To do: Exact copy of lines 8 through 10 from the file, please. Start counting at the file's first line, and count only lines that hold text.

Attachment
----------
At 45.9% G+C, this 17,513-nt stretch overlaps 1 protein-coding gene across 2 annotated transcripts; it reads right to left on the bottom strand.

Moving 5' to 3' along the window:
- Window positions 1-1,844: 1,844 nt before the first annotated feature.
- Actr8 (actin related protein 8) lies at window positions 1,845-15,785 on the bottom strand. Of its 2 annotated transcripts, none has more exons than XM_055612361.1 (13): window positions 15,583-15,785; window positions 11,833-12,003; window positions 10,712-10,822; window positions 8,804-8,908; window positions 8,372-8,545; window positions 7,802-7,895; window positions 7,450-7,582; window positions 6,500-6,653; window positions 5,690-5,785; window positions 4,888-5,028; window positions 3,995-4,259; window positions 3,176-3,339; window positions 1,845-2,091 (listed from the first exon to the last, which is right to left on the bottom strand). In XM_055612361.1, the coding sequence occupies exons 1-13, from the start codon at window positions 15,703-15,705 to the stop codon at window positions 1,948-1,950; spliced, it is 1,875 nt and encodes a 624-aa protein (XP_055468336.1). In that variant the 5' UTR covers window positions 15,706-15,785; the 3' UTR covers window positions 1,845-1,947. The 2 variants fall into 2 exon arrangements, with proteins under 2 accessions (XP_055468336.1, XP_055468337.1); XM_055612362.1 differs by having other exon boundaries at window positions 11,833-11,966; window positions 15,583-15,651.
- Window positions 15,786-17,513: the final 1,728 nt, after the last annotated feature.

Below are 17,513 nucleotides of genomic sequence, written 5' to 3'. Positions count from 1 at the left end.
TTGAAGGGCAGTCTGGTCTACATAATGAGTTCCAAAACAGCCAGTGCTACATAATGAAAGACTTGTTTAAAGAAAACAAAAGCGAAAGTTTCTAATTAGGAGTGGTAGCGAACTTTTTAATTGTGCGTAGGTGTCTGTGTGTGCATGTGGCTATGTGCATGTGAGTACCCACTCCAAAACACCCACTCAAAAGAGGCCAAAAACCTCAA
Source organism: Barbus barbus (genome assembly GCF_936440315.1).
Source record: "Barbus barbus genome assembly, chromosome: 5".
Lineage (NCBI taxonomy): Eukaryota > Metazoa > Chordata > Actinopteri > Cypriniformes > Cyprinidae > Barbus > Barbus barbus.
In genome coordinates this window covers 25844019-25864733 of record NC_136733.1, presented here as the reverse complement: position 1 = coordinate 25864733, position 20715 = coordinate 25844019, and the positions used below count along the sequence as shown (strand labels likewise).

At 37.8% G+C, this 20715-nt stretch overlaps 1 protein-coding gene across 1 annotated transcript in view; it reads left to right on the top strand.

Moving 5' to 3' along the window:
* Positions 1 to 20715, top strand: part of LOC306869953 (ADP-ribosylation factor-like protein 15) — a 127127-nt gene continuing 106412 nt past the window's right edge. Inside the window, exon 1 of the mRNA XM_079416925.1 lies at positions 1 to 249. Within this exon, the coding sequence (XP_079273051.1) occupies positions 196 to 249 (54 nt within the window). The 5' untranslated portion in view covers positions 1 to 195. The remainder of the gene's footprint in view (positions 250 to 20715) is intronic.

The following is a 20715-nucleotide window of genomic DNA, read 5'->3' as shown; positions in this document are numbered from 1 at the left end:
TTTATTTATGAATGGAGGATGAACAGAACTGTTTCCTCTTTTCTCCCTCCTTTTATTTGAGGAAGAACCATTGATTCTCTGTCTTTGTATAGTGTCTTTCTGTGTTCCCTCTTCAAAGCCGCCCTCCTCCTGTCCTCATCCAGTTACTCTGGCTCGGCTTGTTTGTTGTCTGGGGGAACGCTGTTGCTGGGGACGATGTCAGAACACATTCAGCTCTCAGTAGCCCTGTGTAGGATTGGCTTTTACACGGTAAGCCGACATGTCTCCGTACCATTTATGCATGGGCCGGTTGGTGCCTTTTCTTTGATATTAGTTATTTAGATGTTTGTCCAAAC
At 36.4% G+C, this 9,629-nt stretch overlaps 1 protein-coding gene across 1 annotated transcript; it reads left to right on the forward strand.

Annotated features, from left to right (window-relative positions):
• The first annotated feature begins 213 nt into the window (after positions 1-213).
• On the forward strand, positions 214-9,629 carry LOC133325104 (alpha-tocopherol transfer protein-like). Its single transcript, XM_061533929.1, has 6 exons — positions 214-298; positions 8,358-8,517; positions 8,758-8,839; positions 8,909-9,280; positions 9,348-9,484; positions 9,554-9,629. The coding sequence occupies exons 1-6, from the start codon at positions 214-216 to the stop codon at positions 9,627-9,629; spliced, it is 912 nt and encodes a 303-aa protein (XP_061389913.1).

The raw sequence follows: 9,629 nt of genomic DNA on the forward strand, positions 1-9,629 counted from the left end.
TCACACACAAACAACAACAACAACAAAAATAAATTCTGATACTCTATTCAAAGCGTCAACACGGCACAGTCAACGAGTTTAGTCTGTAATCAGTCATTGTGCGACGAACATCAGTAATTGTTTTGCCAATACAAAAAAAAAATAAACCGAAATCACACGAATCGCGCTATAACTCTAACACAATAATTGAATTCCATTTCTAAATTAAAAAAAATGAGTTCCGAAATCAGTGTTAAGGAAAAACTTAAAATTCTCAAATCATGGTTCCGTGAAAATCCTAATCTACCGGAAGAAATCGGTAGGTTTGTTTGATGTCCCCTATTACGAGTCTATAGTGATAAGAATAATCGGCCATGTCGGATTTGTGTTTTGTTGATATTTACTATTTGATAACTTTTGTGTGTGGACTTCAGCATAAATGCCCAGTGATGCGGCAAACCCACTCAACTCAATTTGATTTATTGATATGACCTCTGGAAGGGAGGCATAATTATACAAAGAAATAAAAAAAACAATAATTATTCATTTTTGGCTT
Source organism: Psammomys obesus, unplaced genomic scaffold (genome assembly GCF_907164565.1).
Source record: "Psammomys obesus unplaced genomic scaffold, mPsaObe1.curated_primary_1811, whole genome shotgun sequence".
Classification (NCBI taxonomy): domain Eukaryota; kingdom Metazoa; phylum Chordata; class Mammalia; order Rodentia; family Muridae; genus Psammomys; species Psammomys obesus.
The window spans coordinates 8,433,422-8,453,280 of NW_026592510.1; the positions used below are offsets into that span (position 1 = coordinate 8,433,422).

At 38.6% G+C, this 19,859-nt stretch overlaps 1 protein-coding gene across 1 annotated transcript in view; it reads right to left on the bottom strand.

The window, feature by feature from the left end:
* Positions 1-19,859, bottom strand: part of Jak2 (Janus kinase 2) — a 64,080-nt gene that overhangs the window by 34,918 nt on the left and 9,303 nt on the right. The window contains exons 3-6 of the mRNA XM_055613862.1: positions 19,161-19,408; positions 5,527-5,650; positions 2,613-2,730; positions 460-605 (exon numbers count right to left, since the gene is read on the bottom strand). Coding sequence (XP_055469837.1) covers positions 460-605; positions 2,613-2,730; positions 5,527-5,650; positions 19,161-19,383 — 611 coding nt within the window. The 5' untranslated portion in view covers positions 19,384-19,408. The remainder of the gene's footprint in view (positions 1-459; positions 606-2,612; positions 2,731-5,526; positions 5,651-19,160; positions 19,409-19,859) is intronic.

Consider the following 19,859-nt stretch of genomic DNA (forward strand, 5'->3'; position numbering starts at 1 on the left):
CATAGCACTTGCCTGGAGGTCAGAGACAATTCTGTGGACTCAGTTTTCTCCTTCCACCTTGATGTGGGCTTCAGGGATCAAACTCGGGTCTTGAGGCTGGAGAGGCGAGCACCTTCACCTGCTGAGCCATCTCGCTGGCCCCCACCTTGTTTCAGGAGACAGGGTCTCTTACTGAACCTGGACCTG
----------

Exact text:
Source organism: Barbus barbus (genome assembly GCF_936440315.1).
Source record: "Barbus barbus genome assembly, chromosome: 5".
Lineage (NCBI taxonomy): Eukaryota > Metazoa > Chordata > Actinopteri > Cypriniformes > Cyprinidae > Barbus > Barbus barbus.